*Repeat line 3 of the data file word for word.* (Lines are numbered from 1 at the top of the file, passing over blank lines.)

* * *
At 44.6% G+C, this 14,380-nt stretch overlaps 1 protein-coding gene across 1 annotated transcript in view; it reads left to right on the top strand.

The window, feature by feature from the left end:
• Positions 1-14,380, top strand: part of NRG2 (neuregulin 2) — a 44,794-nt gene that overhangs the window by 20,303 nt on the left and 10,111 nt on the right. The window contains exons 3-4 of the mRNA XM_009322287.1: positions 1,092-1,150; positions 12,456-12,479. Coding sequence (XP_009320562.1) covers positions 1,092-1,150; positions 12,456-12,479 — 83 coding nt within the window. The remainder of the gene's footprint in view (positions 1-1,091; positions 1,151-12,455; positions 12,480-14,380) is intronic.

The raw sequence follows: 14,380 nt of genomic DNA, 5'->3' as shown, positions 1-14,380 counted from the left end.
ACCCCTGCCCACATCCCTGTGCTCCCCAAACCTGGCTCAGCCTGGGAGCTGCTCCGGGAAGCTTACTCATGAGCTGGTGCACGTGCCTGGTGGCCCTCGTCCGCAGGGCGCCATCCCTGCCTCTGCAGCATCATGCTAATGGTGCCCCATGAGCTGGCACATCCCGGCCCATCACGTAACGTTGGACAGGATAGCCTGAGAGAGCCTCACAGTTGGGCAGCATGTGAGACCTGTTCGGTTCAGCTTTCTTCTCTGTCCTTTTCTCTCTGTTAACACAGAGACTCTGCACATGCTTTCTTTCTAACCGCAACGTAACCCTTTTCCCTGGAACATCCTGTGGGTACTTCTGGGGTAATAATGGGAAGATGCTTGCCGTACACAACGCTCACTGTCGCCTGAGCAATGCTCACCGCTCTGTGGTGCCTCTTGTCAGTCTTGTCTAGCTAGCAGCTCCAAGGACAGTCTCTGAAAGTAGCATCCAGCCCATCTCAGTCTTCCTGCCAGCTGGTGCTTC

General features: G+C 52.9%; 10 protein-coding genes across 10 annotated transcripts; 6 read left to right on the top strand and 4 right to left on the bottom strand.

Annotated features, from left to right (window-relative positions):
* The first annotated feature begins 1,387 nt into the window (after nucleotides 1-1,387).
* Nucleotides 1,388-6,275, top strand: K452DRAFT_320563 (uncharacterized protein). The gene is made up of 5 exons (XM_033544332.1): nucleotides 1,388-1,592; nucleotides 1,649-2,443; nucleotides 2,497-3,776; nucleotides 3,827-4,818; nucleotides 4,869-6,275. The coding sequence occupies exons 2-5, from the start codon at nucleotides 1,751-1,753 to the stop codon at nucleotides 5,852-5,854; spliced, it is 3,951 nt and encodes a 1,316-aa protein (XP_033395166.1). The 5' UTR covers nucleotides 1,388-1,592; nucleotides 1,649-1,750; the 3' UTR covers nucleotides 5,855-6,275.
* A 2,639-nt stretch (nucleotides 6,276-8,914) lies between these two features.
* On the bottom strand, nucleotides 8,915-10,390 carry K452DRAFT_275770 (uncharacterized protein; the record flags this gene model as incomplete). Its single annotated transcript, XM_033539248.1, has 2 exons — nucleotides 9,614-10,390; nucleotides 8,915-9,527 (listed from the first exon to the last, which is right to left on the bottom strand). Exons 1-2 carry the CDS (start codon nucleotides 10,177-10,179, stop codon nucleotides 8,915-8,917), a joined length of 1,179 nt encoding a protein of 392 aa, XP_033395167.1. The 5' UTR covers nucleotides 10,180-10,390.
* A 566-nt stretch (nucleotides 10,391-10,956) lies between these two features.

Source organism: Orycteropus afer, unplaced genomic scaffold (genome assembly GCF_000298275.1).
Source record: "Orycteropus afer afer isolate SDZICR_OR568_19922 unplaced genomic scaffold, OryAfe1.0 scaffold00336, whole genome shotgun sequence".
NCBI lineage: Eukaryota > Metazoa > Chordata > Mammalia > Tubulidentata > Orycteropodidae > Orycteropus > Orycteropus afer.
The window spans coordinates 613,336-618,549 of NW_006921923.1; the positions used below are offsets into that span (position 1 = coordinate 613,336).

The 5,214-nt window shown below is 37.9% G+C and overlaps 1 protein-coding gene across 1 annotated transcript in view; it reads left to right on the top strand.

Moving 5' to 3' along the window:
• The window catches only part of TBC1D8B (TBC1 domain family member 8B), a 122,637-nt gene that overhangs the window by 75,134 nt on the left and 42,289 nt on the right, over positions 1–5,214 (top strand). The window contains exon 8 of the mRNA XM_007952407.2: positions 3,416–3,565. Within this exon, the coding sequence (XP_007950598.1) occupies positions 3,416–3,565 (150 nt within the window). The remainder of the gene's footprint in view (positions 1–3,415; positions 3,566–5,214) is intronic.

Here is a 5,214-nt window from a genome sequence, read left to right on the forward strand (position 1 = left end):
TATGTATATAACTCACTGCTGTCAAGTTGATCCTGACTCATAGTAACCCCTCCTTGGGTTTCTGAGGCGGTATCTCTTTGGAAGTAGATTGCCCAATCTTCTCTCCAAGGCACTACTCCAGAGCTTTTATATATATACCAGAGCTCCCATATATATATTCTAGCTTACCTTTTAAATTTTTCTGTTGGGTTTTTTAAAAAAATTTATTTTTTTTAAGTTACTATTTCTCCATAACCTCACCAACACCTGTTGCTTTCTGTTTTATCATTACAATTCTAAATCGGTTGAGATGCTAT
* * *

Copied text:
• Positions 1-14,380, top strand: part of NRG2 (neuregulin 2) — a 44,794-nt gene that overhangs the window by 20,303 nt on the left and 10,111 nt on the right. The window contains exons 3-4 of the mRNA XM_009322287.1: positions 1,092-1,150; positions 12,456-12,479. Coding sequence (XP_009320562.1) covers positions 1,092-1,150; positions 12,456-12,479 — 83 coding nt within the window. The remainder of the gene's footprint in view (positions 1-1,091; positions 1,151-12,455; positions 12,480-14,380) is intronic.